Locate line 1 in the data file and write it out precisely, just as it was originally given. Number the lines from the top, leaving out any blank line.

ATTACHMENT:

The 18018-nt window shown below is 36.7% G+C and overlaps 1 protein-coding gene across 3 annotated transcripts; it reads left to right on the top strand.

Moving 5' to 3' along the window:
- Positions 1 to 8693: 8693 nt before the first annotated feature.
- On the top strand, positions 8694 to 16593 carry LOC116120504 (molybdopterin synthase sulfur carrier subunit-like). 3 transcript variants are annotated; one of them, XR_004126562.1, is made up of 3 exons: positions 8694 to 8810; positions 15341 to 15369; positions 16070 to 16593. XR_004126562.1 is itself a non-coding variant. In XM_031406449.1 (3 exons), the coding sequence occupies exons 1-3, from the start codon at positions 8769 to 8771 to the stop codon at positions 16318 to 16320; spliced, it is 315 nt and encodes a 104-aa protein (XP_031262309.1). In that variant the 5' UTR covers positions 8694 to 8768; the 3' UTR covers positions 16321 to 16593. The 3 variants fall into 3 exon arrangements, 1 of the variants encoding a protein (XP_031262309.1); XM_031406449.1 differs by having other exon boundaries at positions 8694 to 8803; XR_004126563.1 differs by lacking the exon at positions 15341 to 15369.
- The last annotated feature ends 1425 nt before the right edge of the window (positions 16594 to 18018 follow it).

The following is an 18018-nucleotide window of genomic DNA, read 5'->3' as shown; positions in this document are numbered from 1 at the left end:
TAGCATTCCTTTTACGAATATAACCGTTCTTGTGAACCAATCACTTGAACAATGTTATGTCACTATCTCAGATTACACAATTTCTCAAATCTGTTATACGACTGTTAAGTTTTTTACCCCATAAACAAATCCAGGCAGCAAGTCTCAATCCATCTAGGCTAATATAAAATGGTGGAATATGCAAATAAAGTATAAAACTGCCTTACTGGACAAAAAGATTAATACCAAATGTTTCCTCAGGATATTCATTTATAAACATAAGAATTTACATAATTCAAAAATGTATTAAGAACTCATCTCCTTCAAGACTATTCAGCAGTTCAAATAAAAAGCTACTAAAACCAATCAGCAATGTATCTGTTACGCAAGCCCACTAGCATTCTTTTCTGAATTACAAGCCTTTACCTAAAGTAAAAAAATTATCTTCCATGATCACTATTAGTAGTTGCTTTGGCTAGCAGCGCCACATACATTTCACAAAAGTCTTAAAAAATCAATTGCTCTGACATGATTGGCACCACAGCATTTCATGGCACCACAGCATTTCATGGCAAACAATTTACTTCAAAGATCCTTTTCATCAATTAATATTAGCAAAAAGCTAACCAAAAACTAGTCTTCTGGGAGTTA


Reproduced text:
The 18018-nt window shown below is 36.7% G+C and overlaps 1 protein-coding gene across 3 annotated transcripts; it reads left to right on the top strand.